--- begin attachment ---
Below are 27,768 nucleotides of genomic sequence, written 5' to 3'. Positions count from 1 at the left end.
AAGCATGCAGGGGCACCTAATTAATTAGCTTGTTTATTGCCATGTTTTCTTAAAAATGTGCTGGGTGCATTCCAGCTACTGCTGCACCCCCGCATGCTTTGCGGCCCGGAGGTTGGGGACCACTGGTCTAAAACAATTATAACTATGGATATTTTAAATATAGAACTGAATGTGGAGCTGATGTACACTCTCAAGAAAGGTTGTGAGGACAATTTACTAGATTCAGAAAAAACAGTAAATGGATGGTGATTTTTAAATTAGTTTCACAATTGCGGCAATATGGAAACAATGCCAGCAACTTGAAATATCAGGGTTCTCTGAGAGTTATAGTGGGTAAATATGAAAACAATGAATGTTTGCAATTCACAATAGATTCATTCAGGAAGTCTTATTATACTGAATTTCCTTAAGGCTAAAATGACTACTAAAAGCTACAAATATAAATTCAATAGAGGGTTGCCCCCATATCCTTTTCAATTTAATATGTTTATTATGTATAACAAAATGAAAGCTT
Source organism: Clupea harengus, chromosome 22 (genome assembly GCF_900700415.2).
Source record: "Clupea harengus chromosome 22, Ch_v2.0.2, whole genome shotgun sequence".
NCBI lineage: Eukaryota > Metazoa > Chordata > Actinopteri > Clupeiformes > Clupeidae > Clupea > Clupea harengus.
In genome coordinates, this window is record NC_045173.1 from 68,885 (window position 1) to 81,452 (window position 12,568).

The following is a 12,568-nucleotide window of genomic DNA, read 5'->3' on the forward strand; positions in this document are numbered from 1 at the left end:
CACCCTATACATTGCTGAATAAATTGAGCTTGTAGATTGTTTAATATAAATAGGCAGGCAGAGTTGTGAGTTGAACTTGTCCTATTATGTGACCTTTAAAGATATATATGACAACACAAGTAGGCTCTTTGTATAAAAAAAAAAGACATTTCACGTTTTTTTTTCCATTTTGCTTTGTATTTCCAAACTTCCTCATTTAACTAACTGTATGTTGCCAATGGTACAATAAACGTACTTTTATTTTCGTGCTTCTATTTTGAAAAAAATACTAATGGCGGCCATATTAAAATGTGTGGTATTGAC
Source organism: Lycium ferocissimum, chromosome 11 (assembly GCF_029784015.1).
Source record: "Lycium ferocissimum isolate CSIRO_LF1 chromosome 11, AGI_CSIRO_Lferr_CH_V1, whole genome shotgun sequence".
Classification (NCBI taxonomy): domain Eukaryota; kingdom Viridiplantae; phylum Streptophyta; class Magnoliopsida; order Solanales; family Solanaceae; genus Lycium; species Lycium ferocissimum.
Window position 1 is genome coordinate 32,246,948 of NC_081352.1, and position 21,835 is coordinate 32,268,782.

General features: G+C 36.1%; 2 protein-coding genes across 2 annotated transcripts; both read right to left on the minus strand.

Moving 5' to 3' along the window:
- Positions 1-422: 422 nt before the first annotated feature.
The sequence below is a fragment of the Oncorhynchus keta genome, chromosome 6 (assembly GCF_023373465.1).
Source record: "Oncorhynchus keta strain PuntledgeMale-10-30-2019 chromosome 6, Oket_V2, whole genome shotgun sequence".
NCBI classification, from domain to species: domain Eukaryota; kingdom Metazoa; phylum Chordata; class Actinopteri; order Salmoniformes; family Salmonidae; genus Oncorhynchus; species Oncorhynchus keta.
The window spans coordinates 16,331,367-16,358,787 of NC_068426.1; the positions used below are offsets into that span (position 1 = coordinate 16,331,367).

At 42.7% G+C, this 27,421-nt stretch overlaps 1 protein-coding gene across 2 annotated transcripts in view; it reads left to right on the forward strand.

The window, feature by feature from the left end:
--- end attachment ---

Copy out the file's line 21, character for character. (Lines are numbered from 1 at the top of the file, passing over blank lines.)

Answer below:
The window, feature by feature from the left end: